'I Butchered a Pig' - The process of butchering an entire pig while trying not to waste anything, documented by Mefi's own backseatpilot. [via mefi projects]
Supreme Skills is a show on the NHK, presented here dubbed well into English, in which two groups of Japanese engineers who compete to meet the challenge of exceptionally strict production standards according to their talents and natural biases. Eight additional shows are linked inside.
In Supreme Skills! Miracle Tops: May They Spin Forever! [24:47] A group of young satellite engineers and a group of wizened craftsmen compete to produce a top that will spin the longest in an understated drama of rapidly rotating dreams. It showcases the design focuses and production process of both teams as well as the engineering and physics concepts they demonstrate supreme mastery over as we watch the tops spin and the engineers grow increasingly nervous.[more inside]
The role of the modern librarian, and other things. Interviewed by Erica Heilman, in which Jessamyn elaborates on librarians and libraries, the people they help, some of their needs, teaching tech and online skills in a rural community, and the balance of the online and the offline life. [more inside]
Interview with a fast talker. Interview with a hand model. Interview with a Joss Whedon. Interview with the relentlessly positive. Interview with a cat lady. Interview with a racist. [more inside]
Lifehacker asked "What Necessary Adult Skills Were You Never Taught Growing Up?" Since personal hygiene skills was a popular response, the site created "An Adult's Guide to Hygiene (for Those Who Weren't Taught Growing Up)"
The "skills gap" is a myth. So why does it persist? "...by blaming workers for their own plight, the skills myth shifts attention away from the spectacle of soaring profits and bonuses even as employment and wages stagnate. Of course, that may be another reason corporate executives like the myth so much. So we need to kill this zombie, if we can, and stop making excuses for an economy that punishes workers." [more inside]
"Recently, I applied for a retail job. Upon receiving my resume, the owner of the store emailed me asking for a full breakdown of my payment and benefits desires along with my availability. After sending her an email back explaining my negotiations, she then wrote me back asking for a video of me explaining my abilities and what skills I would be able to bring to her boutique. ... This is when I realized that I have been going about applying for jobs all wrong! So here's my new resume."
"Learning to draw primarily comes from practice. Spend ten to twenty minutes every day sketching something new. Don't feel demotivated if you start off as a not-very-good artist." Want proof? Check out the dates of this conceptart.org thread: Over the next sixty pages and seven years of drawing, you'll see how Jonathan Hardesty was working a little bit every day and developing from a beginning hobby artist to an accomplished art teacher. [more inside]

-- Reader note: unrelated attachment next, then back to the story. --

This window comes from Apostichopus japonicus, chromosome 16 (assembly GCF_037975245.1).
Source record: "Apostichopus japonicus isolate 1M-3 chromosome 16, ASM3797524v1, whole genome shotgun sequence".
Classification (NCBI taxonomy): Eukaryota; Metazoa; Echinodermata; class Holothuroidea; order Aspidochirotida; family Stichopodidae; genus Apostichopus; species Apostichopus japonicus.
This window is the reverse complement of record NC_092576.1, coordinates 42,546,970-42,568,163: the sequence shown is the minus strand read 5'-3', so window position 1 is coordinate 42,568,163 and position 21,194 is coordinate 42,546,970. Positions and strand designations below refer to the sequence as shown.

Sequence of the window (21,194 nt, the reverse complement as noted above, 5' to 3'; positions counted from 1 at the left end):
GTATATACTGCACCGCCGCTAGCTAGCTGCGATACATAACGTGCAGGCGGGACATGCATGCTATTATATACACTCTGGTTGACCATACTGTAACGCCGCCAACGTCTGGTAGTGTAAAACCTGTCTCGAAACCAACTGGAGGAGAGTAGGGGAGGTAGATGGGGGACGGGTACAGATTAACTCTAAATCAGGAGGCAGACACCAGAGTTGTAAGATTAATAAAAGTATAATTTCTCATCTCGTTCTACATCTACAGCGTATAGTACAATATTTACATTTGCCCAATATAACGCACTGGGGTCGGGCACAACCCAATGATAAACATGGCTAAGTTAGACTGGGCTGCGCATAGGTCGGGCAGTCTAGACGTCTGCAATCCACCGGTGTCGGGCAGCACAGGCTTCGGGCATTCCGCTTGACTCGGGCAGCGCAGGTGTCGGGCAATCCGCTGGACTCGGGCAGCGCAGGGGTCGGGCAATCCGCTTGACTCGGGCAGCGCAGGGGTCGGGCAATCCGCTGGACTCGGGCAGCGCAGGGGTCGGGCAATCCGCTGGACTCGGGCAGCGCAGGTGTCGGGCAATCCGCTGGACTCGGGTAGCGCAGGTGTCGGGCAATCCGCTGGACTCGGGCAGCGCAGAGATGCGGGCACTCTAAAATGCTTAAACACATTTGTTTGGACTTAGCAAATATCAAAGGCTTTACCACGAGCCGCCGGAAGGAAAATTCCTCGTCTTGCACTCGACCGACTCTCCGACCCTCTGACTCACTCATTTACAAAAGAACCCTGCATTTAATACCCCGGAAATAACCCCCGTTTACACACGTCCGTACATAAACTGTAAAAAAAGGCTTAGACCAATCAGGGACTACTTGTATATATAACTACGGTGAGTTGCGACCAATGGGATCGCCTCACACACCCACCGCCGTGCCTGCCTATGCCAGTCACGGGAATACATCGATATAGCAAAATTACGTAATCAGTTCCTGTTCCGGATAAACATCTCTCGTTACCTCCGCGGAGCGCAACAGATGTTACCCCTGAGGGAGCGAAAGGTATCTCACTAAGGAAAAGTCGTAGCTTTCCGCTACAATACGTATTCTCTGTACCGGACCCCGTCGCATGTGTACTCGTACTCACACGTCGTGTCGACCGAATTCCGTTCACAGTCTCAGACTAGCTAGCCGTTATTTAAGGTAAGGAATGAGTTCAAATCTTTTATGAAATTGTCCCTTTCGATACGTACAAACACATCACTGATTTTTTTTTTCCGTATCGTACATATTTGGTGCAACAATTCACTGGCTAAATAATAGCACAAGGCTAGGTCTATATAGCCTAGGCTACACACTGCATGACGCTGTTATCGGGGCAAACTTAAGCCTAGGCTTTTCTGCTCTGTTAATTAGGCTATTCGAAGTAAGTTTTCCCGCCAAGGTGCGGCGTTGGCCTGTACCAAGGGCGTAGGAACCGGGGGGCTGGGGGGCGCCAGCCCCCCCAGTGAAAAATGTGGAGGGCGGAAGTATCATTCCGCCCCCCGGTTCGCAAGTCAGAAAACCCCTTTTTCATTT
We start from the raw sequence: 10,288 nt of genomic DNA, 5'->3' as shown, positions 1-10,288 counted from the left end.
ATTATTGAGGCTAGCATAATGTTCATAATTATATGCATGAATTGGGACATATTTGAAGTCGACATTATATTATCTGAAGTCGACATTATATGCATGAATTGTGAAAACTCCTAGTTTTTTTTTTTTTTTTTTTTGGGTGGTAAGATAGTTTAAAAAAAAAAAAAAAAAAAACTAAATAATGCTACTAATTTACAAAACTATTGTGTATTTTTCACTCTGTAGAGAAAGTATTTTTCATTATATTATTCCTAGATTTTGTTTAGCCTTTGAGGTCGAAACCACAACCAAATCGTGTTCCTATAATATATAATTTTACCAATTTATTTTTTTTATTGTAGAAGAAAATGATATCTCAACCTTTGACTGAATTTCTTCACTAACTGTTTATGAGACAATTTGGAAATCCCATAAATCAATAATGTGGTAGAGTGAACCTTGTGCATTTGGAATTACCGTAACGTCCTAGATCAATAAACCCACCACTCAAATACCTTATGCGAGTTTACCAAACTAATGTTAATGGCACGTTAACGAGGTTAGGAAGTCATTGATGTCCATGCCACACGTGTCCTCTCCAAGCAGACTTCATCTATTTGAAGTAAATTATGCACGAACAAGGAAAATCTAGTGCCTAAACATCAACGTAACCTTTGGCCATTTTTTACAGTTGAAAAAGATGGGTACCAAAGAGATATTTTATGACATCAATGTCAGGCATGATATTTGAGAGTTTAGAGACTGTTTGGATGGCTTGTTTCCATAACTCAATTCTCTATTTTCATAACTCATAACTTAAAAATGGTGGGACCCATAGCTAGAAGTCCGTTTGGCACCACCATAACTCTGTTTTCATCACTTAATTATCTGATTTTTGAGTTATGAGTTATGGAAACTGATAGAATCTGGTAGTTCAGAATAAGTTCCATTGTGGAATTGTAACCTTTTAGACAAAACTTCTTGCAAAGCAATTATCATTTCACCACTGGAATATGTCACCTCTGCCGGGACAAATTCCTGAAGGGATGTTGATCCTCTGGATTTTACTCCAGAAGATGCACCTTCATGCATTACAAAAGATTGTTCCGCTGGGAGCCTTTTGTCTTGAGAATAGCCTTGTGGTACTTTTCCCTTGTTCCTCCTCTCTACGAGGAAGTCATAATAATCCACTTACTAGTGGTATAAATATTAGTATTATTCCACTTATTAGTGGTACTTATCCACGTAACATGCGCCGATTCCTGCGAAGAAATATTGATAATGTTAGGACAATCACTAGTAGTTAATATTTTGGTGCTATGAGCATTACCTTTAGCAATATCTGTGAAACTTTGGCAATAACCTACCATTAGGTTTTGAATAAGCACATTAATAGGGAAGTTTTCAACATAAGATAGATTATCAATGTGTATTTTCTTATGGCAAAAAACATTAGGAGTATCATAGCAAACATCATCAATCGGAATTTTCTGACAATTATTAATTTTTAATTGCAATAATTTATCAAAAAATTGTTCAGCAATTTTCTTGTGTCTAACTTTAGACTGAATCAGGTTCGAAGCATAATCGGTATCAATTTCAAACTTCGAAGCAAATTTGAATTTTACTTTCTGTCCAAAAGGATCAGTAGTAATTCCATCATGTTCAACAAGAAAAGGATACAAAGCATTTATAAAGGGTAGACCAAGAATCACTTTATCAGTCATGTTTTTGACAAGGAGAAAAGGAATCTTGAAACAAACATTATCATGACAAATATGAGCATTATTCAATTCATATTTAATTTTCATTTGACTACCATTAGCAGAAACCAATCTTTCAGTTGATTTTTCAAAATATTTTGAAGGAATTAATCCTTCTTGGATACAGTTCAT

The Swiss Army Tampon - a life-saving wilderness survival tool
Ernest Callenbach, author of the classic environmental novel Ecotopia among other works, died of cancer at 83 on April 16th, leaving behind this document on his computer.
100 skills every man (or woman) should know (with videos!) from Popular Mechanics - learn how to split firewood or solder a wire, among others. Before you look, take the quiz and see how you stack up against people like our own Adam Savage. Need more? Esquire offers a more touchy-feely list of skills; the Art of Manliness has a list that includes how to land a plane and how to survive a street fight; and also a (PDF) book listing medical skills for surviving the end of the world. And if you prefer the fictional, there is also the classic list of skills from Robert Heinlein and the skills of a certain TV stuntman.
What do making a poultice out of deer fat, IDDQD & IDKFA, and balancing the tonearm on a turntable have in common? They are obsolete skills.
Much of the “jobs of the future” rhetoric surrounding the eagerness to end shop class and get every warm body into college, thence into a cubicle, implicitly assumes that we are heading to a “post-industrial” economy in which everyone will deal only in abstractions. Yet trafficking in abstractions is not the same as thinking...
The Value of Algebra: "Gabriela, sooner or later someone's going to tell you that algebra teaches reasoning. This is a lie propagated by, among others, algebra teachers."
Teenagers find the internet a frustrating experience A survey in the north east of England finds that teenagers are increasingly being alienated in their online experience because they aren't being given the skillsets to cope with finding or using the information. Seems to be the old story of schools buying computers but the kids not being engaged enough on how to use them (which has been the case since I was stuck in front of an Acorn Archimedes fifteen years go). Here is a similar article from Australia which describes how their eductation system is coping with the issue.